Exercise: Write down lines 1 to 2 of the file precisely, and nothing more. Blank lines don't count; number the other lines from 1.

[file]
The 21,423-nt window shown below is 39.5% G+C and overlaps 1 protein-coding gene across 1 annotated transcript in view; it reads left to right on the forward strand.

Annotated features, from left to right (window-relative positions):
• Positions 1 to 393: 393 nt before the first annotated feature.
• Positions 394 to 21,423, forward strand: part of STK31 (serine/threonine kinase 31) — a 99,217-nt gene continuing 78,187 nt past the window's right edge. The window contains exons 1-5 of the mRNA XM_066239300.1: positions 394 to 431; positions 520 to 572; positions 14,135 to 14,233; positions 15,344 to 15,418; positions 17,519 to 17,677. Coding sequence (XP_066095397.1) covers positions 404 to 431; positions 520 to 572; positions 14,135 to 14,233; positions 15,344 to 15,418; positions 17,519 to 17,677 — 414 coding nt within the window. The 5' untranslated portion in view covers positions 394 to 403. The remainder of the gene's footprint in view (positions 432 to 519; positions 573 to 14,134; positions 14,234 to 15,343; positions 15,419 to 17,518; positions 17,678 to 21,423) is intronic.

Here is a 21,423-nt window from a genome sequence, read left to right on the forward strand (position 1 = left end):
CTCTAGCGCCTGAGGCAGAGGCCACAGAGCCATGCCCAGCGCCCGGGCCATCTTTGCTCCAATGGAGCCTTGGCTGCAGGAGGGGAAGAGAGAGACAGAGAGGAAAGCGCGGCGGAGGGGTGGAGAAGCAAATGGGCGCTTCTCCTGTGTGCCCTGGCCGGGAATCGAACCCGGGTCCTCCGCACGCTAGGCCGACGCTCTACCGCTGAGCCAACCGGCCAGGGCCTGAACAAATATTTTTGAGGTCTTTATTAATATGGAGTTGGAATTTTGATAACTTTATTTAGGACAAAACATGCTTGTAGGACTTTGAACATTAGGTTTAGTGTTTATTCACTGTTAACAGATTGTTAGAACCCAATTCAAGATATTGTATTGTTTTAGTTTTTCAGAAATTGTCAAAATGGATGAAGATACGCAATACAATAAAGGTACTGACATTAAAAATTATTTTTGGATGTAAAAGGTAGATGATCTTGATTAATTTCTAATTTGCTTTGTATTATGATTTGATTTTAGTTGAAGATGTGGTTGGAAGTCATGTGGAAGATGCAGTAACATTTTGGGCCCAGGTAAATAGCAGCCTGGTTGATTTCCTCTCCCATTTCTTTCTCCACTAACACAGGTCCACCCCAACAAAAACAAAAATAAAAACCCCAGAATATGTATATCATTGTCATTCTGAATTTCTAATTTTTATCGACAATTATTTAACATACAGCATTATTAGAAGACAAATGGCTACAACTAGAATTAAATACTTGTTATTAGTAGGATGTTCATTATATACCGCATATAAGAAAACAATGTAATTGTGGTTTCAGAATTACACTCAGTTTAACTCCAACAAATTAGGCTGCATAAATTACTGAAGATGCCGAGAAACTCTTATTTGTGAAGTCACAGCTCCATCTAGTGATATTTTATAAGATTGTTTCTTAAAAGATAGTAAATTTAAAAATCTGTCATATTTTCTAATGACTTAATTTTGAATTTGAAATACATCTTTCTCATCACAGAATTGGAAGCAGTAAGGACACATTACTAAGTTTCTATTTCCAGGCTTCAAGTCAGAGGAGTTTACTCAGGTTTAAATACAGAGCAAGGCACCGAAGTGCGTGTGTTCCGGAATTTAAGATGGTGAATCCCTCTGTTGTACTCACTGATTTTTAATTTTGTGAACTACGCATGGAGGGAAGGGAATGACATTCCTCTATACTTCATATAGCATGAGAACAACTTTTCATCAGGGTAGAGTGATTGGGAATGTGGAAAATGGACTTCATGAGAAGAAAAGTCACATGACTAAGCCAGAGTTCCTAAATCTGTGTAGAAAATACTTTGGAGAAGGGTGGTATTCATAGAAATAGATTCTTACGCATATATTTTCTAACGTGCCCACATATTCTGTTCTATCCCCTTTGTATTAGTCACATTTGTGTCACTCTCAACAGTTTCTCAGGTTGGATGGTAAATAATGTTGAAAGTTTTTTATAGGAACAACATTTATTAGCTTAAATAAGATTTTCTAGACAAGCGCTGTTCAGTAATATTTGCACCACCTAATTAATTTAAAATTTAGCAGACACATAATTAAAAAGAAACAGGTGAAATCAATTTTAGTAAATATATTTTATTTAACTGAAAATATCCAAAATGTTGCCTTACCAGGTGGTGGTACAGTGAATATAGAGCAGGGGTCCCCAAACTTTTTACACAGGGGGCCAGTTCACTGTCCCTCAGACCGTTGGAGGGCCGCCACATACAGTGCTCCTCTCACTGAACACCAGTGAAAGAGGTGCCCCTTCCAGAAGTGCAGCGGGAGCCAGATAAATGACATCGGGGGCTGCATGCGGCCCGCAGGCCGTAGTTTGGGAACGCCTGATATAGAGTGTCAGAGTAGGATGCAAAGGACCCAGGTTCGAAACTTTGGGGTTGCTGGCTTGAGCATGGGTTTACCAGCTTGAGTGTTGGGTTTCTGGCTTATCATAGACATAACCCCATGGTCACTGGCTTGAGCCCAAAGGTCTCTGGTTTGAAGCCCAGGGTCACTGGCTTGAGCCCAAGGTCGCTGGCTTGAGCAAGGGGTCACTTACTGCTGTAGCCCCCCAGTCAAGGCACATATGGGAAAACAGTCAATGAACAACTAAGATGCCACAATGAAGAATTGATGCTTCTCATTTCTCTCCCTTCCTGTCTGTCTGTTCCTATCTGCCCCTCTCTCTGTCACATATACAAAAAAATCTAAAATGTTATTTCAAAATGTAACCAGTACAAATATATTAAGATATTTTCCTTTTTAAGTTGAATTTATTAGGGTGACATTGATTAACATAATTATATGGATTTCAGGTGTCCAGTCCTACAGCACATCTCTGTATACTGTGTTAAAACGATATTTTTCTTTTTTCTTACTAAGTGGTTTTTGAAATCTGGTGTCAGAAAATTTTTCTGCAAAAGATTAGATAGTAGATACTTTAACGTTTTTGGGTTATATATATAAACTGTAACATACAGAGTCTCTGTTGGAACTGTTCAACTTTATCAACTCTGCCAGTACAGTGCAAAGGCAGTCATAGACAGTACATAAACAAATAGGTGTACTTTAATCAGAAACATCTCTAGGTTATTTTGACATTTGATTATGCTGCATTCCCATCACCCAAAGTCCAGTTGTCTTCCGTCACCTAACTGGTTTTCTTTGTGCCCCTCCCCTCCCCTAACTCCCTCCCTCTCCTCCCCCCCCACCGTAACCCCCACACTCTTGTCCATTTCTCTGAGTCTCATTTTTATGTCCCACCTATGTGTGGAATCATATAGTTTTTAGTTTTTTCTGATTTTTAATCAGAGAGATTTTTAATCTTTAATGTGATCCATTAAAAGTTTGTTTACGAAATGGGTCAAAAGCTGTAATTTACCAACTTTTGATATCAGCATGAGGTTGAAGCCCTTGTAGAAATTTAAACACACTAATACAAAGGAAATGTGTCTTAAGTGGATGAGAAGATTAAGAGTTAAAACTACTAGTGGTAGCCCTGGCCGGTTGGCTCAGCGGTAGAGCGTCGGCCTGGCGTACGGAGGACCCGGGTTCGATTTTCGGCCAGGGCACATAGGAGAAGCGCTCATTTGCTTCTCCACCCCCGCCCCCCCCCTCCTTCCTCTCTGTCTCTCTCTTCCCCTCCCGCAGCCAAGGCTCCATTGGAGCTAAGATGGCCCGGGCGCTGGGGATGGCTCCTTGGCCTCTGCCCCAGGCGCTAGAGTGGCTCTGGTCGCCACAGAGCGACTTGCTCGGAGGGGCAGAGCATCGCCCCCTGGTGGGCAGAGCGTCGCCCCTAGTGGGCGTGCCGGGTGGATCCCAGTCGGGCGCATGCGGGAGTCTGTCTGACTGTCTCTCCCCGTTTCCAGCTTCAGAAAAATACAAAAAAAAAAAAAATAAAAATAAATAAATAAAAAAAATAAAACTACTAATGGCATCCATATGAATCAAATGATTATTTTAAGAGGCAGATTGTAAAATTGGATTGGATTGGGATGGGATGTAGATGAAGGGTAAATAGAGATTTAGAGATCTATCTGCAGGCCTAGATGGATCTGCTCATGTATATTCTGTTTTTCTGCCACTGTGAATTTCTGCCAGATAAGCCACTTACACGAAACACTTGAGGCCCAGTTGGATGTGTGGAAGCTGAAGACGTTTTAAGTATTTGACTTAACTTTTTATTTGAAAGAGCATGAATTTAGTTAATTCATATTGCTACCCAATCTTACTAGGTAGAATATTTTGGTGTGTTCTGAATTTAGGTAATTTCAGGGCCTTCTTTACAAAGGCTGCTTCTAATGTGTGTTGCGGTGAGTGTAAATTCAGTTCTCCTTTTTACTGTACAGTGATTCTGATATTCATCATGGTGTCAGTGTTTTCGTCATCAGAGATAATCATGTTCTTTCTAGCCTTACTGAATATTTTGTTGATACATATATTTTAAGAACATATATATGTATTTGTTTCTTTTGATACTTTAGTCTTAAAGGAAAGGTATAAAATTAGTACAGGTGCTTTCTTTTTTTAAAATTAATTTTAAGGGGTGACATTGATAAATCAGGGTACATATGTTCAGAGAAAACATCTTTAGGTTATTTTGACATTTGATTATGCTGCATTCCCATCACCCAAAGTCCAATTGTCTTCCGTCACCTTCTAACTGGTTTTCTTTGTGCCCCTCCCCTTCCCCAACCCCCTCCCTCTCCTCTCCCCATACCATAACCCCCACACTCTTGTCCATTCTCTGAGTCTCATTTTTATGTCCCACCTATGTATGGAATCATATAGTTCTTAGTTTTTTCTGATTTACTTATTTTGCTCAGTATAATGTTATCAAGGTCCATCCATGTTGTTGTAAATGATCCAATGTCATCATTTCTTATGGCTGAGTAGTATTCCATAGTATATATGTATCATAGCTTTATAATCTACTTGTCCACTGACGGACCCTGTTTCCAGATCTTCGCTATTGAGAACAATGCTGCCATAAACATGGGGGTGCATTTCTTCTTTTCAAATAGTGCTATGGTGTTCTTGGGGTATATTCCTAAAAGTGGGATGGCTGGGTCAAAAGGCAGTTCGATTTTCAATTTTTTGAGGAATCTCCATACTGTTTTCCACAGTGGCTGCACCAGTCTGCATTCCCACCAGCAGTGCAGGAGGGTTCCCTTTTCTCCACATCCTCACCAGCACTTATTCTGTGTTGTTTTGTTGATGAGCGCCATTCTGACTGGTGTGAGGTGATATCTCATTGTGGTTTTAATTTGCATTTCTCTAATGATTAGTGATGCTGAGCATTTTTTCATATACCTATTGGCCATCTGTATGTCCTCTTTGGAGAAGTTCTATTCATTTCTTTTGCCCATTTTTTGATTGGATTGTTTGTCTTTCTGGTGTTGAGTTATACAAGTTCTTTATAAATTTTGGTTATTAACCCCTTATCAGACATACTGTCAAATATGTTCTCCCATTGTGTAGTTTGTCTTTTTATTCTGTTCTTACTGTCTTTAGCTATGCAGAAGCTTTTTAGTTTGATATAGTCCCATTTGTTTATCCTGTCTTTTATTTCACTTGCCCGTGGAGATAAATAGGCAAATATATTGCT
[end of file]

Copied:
The 21,423-nt window shown below is 39.5% G+C and overlaps 1 protein-coding gene across 1 annotated transcript in view; it reads left to right on the forward strand.

Annotated features, from left to right (window-relative positions):